Saba Both English and Dutch are spoken and understood on the island and taught in schools, and both languages are official. Despite the island's Dutch affiliation, English is the principal language spoken on the island and has been used in its school system since the 19th century. Dutch is only spoken by 32% of the population. English is the sole medium of instruction in Saba schools. Dutch government policy towards Saba and other SSS islands promotes English-medium education.[15][16]
  Sint Eustatius The official language is Dutch, but English is the "language of everyday life" on the island and education is solely in English.[17] A local English-based creole language is also spoken informally, locally known as the Netherlands Antilles Creole English. More than 52% of the population speaks more than one language.
  Saint Martin Although French is the sole official language of the territory, English can also be spoken and understood to some extent. A local English-based creole language is spoken in informal situations on both the French and Dutch sides of the island, it is known locally as Saint Martin English.[18][19]

See also edit

Other parts of the Caribbean edit

References edit

  1. ^ Staff writer (1989). "The Commonwealth Caribbean". Library of Congress, USA. Archived from the original on 8 December 2009. Retrieved 31 August 2010.
  2. ^ Tossini, J. Vitor (6 October 2017). "A Guide to British Overseas Territories in the Caribbean". Archived from the original on 30 June 2020. Retrieved 9 February 2020.
  3. ^ "British Caribbean Territories (WMO Territory)". World Meteorological Organization. Archived from the original on 30 June 2020. Retrieved 9 February 2020.
  4. ^ "Where is Bermuda Located?". 2022. Retrieved 23 November 2023.
  5. ^ "Caribbean Free Trade Association (CARIFTA)". Caribbean Community Secretariat. 2023. Retrieved 23 November 2023.
  6. ^ "English in Puerto Rico". Puerto Rico Report. Archived from the original on 7 December 2022. Retrieved 7 December 2022.
  7. ^ "Puerto Rico makes Spanish official language". Washington Post. Archived from the original on 2 May 2020. Retrieved 7 December 2022.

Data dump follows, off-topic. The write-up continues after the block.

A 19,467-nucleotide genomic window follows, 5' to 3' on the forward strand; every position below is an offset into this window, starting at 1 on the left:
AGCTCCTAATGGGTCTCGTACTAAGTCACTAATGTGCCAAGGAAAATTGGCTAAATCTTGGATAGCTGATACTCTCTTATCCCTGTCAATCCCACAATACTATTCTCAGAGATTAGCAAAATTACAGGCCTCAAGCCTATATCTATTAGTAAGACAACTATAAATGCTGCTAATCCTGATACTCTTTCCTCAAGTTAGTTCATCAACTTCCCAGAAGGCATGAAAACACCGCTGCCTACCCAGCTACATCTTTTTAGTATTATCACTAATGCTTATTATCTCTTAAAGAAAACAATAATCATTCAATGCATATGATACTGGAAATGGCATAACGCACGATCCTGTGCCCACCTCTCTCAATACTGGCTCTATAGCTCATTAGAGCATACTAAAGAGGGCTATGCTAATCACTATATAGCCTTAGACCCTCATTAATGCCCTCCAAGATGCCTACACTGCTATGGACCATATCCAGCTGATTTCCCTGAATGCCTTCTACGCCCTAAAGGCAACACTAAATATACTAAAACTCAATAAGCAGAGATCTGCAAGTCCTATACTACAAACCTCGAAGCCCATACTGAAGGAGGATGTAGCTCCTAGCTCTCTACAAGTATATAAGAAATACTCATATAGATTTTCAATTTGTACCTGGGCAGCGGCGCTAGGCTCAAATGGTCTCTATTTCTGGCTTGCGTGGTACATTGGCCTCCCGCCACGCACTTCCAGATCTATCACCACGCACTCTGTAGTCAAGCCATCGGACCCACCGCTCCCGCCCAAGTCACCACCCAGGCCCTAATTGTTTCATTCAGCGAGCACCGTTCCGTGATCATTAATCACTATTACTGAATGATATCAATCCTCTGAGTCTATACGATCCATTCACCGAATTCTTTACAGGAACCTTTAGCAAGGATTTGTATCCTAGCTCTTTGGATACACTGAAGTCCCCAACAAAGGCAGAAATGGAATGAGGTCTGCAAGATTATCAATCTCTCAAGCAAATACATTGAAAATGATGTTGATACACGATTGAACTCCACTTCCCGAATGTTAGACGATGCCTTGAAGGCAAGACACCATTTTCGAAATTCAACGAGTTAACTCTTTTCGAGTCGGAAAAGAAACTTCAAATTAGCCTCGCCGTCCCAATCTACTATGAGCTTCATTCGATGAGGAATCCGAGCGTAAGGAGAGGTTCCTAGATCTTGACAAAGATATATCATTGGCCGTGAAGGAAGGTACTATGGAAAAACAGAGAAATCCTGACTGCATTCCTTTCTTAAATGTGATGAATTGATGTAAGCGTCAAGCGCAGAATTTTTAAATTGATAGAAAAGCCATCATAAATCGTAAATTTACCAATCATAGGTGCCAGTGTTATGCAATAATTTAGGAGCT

8. ^ Valle, Sandra Del (1 January 2003). Language Rights and the Law in the United States: Finding Our Voices. Multilingual Matters. ISBN 978-1-85359-658-2. Archived from the original on 18 November 2022. Retrieved 6 September 2022.
  9. ^ Johannessen, B. Gloria Guzmán (14 January 2019). Bilingualism and Bilingual Education: Politics, Policies and Practices in a Globalized Society. Springer. ISBN 978-3-030-05496-0. Archived from the original on 18 November 2022. Retrieved 6 September 2022.
  10. ^ "P. Rico Senate declares Spanish over English as first official language". News Report. San Juan, Puerto Rico. Agencia EFE. 4 September 2015. Archived from the original on 1 November 2020. Retrieved 7 February 2016.
  11. ^ Plata Monllor, Miriam R. 2008. Phonological features of Crucian Creole. Doctoral Dissertation Archived 17 January 2023 at the Wayback Machine. Doctoral dissertation, University of Puerto Rico. ProQuest Dissertations Publishing.
  12. ^ Vergne Vargas, Aida M. 2017. A Comparative Study of the Grammatical Structures of Crucian Creole and West African Languages Archived 17 January 2023 at the Wayback Machine. Doctoral dissertation, University of Puerto Rico. ProQuest Dissertations Publishing.
  13. ^ "CIA World Factbook – Sint Maarten". The World Factbook. Archived from the original on 3 November 2021. Retrieved 17 January 2023.
  14. ^ Klomp, Ank. "Saint Martin: Communal Identities on a Divided Caribbean Island." In: Niedermüller, Peter and Bjarne Stoklund (editors). Journal of European Ethnology Volume 30:2, 2000: Borders and Borderlands: An Anthropological Perspective. Museum Tusculanum Press, 2000. ISBN 8772896779, 9788772896779. Start: p. 73. CITED: p. 80.
  15. ^ English can be used in relations with the government. "Invoeringswet openbare lichamen Bonaire, Sint Eustatius en Saba" (in Dutch). Archived from the original on 17 January 2015. Retrieved 14 October 2012.
  16. ^ "Trends in the Caribbean Netherlands 2017" (PDF). Tourism Bonaire. 2017. Archived (PDF) from the original on 1 April 2022. Retrieved 14 August 2022.
  17. ^ "English to Be Sole Language of Instruction in St Eustatian Schools". Government of the Netherlands. 19 June 2014. Archived from the original on 24 February 2015. Retrieved 20 February 2015.
  18. ^ "CIA World Factbook – Saint Martin". Archived from the original on 3 November 2021. Retrieved 24 July 2019.
  19. ^ Holm (1989) Pidgins and Creoles, vol. 2

Further reading edit